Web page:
With regard to the clarification sought in respect of non-distinctiveness and
descriptiveness as grounds for refusal, the European Commission had submitted that
a relevant assessment factor could be whether the characteristics of a sign were, in
the public’s perception, purely attributable to the ornamental and decorative nature
of the goods, rather than indicating the commercial origin of the goods.172 The
EFTA Court, however, only clarified the interplay of the two grounds for refusal:
descriptiveness implies non-distinctiveness; non-descriptiveness does not preclude
an examination of non-distinctiveness.173
With regard to the preservation of the public domain of cultural creations, the
Vigeland decision of the EFTA Court is a milestone. It paves the way for an
important and welcome recalibration of the copyright/trade mark interface. The
Court departs from the traditional approach which relies on non-distinctiveness,
descriptiveness or genericness to reject trade mark rights. Instead, the Court
provides exemplary lines of argument for the application of considerations of public
policy or principles of morality as grounds for refusal. As a refusal based on these
grounds cannot be set aside once distinctiveness is acquired through use in trade, the
rejection of a registration request leads to an outright exclusion from trade mark
protection and a robust preservation of a work’s public domain status.
Moreover, considerations of public policy and principles of morality, as
interpreted by the Court, offer trade mark offices and courts room to clearly
articulate cultural concerns – in particular the need to prevent an impediment of
cultural follow-on innovation – in the context of a rejection of trade mark
protection. With the Vigeland decision, it becomes possible to state candidly that
trade mark law is not intended to serve as a basis for free-riding on the reputation
and positive image of cultural symbols, the blurring of a sign’s genuine cultural
meaning through the attachment of commercial connotations, the reduction of a
sign’s cultural value as a result of exposure to commercial marketing strategies, and
171 General Court, 8 May 2012, case T-416/10, Pi-Design and Bodum/Yoshida, paras. 24 and 27.
172 EFTA Court, ibid., para. 132.
173 EFTA Court, ibid., para. 141. Cf. ECS (2017), pp. 463.
the impairment of the unhindered, open communication process surrounding the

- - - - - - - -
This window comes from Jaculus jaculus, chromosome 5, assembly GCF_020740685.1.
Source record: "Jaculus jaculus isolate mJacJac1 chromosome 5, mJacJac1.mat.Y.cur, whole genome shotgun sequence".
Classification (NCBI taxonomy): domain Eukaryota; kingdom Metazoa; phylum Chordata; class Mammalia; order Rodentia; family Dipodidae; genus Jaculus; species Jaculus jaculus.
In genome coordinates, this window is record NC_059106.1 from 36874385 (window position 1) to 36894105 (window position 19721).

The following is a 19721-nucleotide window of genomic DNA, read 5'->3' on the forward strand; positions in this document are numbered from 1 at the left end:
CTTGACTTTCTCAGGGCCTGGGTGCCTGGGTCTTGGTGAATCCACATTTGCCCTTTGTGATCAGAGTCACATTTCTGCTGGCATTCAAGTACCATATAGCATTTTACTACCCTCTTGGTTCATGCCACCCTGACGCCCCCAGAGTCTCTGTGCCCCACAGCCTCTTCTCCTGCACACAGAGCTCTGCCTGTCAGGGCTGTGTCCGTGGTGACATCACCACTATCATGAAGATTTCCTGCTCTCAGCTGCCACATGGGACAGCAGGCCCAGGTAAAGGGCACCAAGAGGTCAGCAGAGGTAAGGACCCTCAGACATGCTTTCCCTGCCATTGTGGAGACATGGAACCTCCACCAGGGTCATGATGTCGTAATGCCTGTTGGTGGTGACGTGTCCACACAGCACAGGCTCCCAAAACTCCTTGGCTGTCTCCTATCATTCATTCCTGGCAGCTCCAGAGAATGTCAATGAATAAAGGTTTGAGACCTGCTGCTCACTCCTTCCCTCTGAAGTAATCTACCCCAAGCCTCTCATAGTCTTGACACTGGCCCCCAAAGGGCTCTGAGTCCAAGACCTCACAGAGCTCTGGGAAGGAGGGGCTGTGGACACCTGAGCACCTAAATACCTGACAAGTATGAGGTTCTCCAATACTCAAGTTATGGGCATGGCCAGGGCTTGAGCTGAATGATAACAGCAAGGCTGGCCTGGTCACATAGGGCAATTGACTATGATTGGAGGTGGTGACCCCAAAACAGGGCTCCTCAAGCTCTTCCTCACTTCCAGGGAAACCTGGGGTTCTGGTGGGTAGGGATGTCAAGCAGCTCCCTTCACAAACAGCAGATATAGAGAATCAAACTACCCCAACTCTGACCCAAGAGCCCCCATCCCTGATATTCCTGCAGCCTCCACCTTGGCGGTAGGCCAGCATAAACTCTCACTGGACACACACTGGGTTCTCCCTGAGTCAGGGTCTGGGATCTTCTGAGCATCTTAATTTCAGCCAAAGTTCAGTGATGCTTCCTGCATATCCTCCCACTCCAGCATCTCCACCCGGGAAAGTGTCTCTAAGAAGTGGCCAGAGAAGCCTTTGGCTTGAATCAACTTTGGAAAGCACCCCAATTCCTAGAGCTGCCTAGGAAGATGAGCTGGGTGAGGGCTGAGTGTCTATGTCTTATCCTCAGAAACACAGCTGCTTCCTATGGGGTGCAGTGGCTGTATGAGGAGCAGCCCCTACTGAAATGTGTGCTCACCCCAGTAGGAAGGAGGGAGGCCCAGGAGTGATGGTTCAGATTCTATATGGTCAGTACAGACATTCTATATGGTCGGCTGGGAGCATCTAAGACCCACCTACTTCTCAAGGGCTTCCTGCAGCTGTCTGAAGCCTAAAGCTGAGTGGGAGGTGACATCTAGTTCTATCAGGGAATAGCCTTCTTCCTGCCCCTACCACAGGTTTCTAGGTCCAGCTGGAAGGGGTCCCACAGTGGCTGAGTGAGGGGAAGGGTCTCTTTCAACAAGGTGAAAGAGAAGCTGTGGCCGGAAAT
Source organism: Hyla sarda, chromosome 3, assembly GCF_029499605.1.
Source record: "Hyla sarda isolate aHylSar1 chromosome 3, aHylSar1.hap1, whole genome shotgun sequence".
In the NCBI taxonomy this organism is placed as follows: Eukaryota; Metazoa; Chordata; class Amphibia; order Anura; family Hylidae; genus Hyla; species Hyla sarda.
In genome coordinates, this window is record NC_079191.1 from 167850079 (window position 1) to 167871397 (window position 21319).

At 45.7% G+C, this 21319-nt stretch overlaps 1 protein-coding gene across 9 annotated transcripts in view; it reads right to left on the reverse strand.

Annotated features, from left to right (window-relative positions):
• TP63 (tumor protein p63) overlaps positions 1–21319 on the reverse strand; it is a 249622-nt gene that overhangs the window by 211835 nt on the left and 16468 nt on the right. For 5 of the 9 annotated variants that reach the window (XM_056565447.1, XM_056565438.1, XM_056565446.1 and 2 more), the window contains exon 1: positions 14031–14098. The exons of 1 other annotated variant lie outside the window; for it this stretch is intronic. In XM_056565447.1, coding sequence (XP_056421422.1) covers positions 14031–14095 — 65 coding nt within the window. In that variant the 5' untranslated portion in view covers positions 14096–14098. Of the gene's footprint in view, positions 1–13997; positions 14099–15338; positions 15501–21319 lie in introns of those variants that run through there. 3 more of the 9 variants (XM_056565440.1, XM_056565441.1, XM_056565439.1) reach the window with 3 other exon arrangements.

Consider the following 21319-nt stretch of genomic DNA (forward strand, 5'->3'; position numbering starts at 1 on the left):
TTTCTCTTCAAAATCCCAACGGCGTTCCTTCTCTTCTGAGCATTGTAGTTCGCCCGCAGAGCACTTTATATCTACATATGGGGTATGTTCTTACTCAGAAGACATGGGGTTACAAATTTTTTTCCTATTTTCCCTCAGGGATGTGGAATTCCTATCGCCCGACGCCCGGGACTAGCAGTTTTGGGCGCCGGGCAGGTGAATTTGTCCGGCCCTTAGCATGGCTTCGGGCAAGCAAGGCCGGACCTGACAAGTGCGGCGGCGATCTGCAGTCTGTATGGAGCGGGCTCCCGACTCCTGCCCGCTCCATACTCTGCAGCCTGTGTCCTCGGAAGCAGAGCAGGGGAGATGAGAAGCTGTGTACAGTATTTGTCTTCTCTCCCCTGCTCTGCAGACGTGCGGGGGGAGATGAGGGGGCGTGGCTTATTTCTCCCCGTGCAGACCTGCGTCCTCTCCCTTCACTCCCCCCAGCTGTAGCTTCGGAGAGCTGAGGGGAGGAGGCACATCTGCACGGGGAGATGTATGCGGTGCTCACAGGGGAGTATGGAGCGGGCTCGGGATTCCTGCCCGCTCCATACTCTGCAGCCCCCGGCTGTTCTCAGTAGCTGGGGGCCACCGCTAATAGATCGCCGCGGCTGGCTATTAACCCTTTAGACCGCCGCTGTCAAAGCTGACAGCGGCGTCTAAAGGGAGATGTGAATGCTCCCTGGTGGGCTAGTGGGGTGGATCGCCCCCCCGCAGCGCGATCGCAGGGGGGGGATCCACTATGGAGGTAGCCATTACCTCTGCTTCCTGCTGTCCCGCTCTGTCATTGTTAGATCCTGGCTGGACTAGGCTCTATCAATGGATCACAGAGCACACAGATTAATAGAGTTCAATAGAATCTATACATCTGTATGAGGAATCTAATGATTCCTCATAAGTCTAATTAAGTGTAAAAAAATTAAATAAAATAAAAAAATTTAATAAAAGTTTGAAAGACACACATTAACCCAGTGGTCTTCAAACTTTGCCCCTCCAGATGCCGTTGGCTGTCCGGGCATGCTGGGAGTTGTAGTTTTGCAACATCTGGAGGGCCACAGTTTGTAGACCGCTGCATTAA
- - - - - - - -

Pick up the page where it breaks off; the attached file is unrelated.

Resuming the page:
sign in the cultural domain.
With its decision, the EFTA Court also paves the way for the elimination of a
serious imbalance within the intellectual property system. Whereas the doctrine of
technical functionality can be employed to draw a boundary line between trade
mark and patent protection, and the doctrine of aesthetic functionality offers an
effective tool to police the border between trade mark and industrial design
protection, comparable instruments to separate trade mark protection from
copyright protection have not been developed yet. As in the case of overlaps with
patent and industrial design rights, however, indefinitely renewable trade mark
rights involve the risk of an artificial extension of the limited term of copyright
protection (in the case of simultaneous trade mark protection) and the
impoverishment of the public domain of cultural expressions (in the case of subsequent trade
The Vigeland decision has the potential to fill this gap. According to the EFTA
Court, public policy and principles of morality can serve as grounds for refusal not
only when a sign is perceived as problematic in and of itself, but also when the
registration of an artwork as a trade mark is deemed problematic. As a result of this
considerable broadening of the field of application, considerations of public policy
and principles of morality could play a role in policing the border between copyright
and trade mark protection that is comparable with the role fulfilled by the
functionality doctrine in respect of the patent/trade mark interface and the industrial
design/trade mark interface.
After all, it is difficult to understand why, to this day, there is broad consensus in
trade mark law that technical solutions, such as the Philishave razor system and the
Lego brick,174 must be kept free, whereas no clear-cut answer can be given when an
attempt is made to register a cultural creation, such as the Mona Lisa or Gustav
Vigeland’s Angry Boy. Is freedom to use technical solutions really so much more
important than freedom to use works of art? Even in the case of works belonging to
the universal cultural heritage?
To remedy this imbalance, national offices and courts should follow in the
footsteps of the EFTA Court. Invoking public policy and principles of morality, they
can avoid that trade mark law provides dysfunctional incentives for the
reprivatization of cultural public domain material. They can also avoid that public
money, such as the financial resources of the city of Oslo, is spent to acquire and
maintain a trade mark portfolio of artworks. Arguably, this money should be
invested in primary public tasks instead. Why not invest more in the work of art
academies and cultural heritage institutions, such as museums and archives?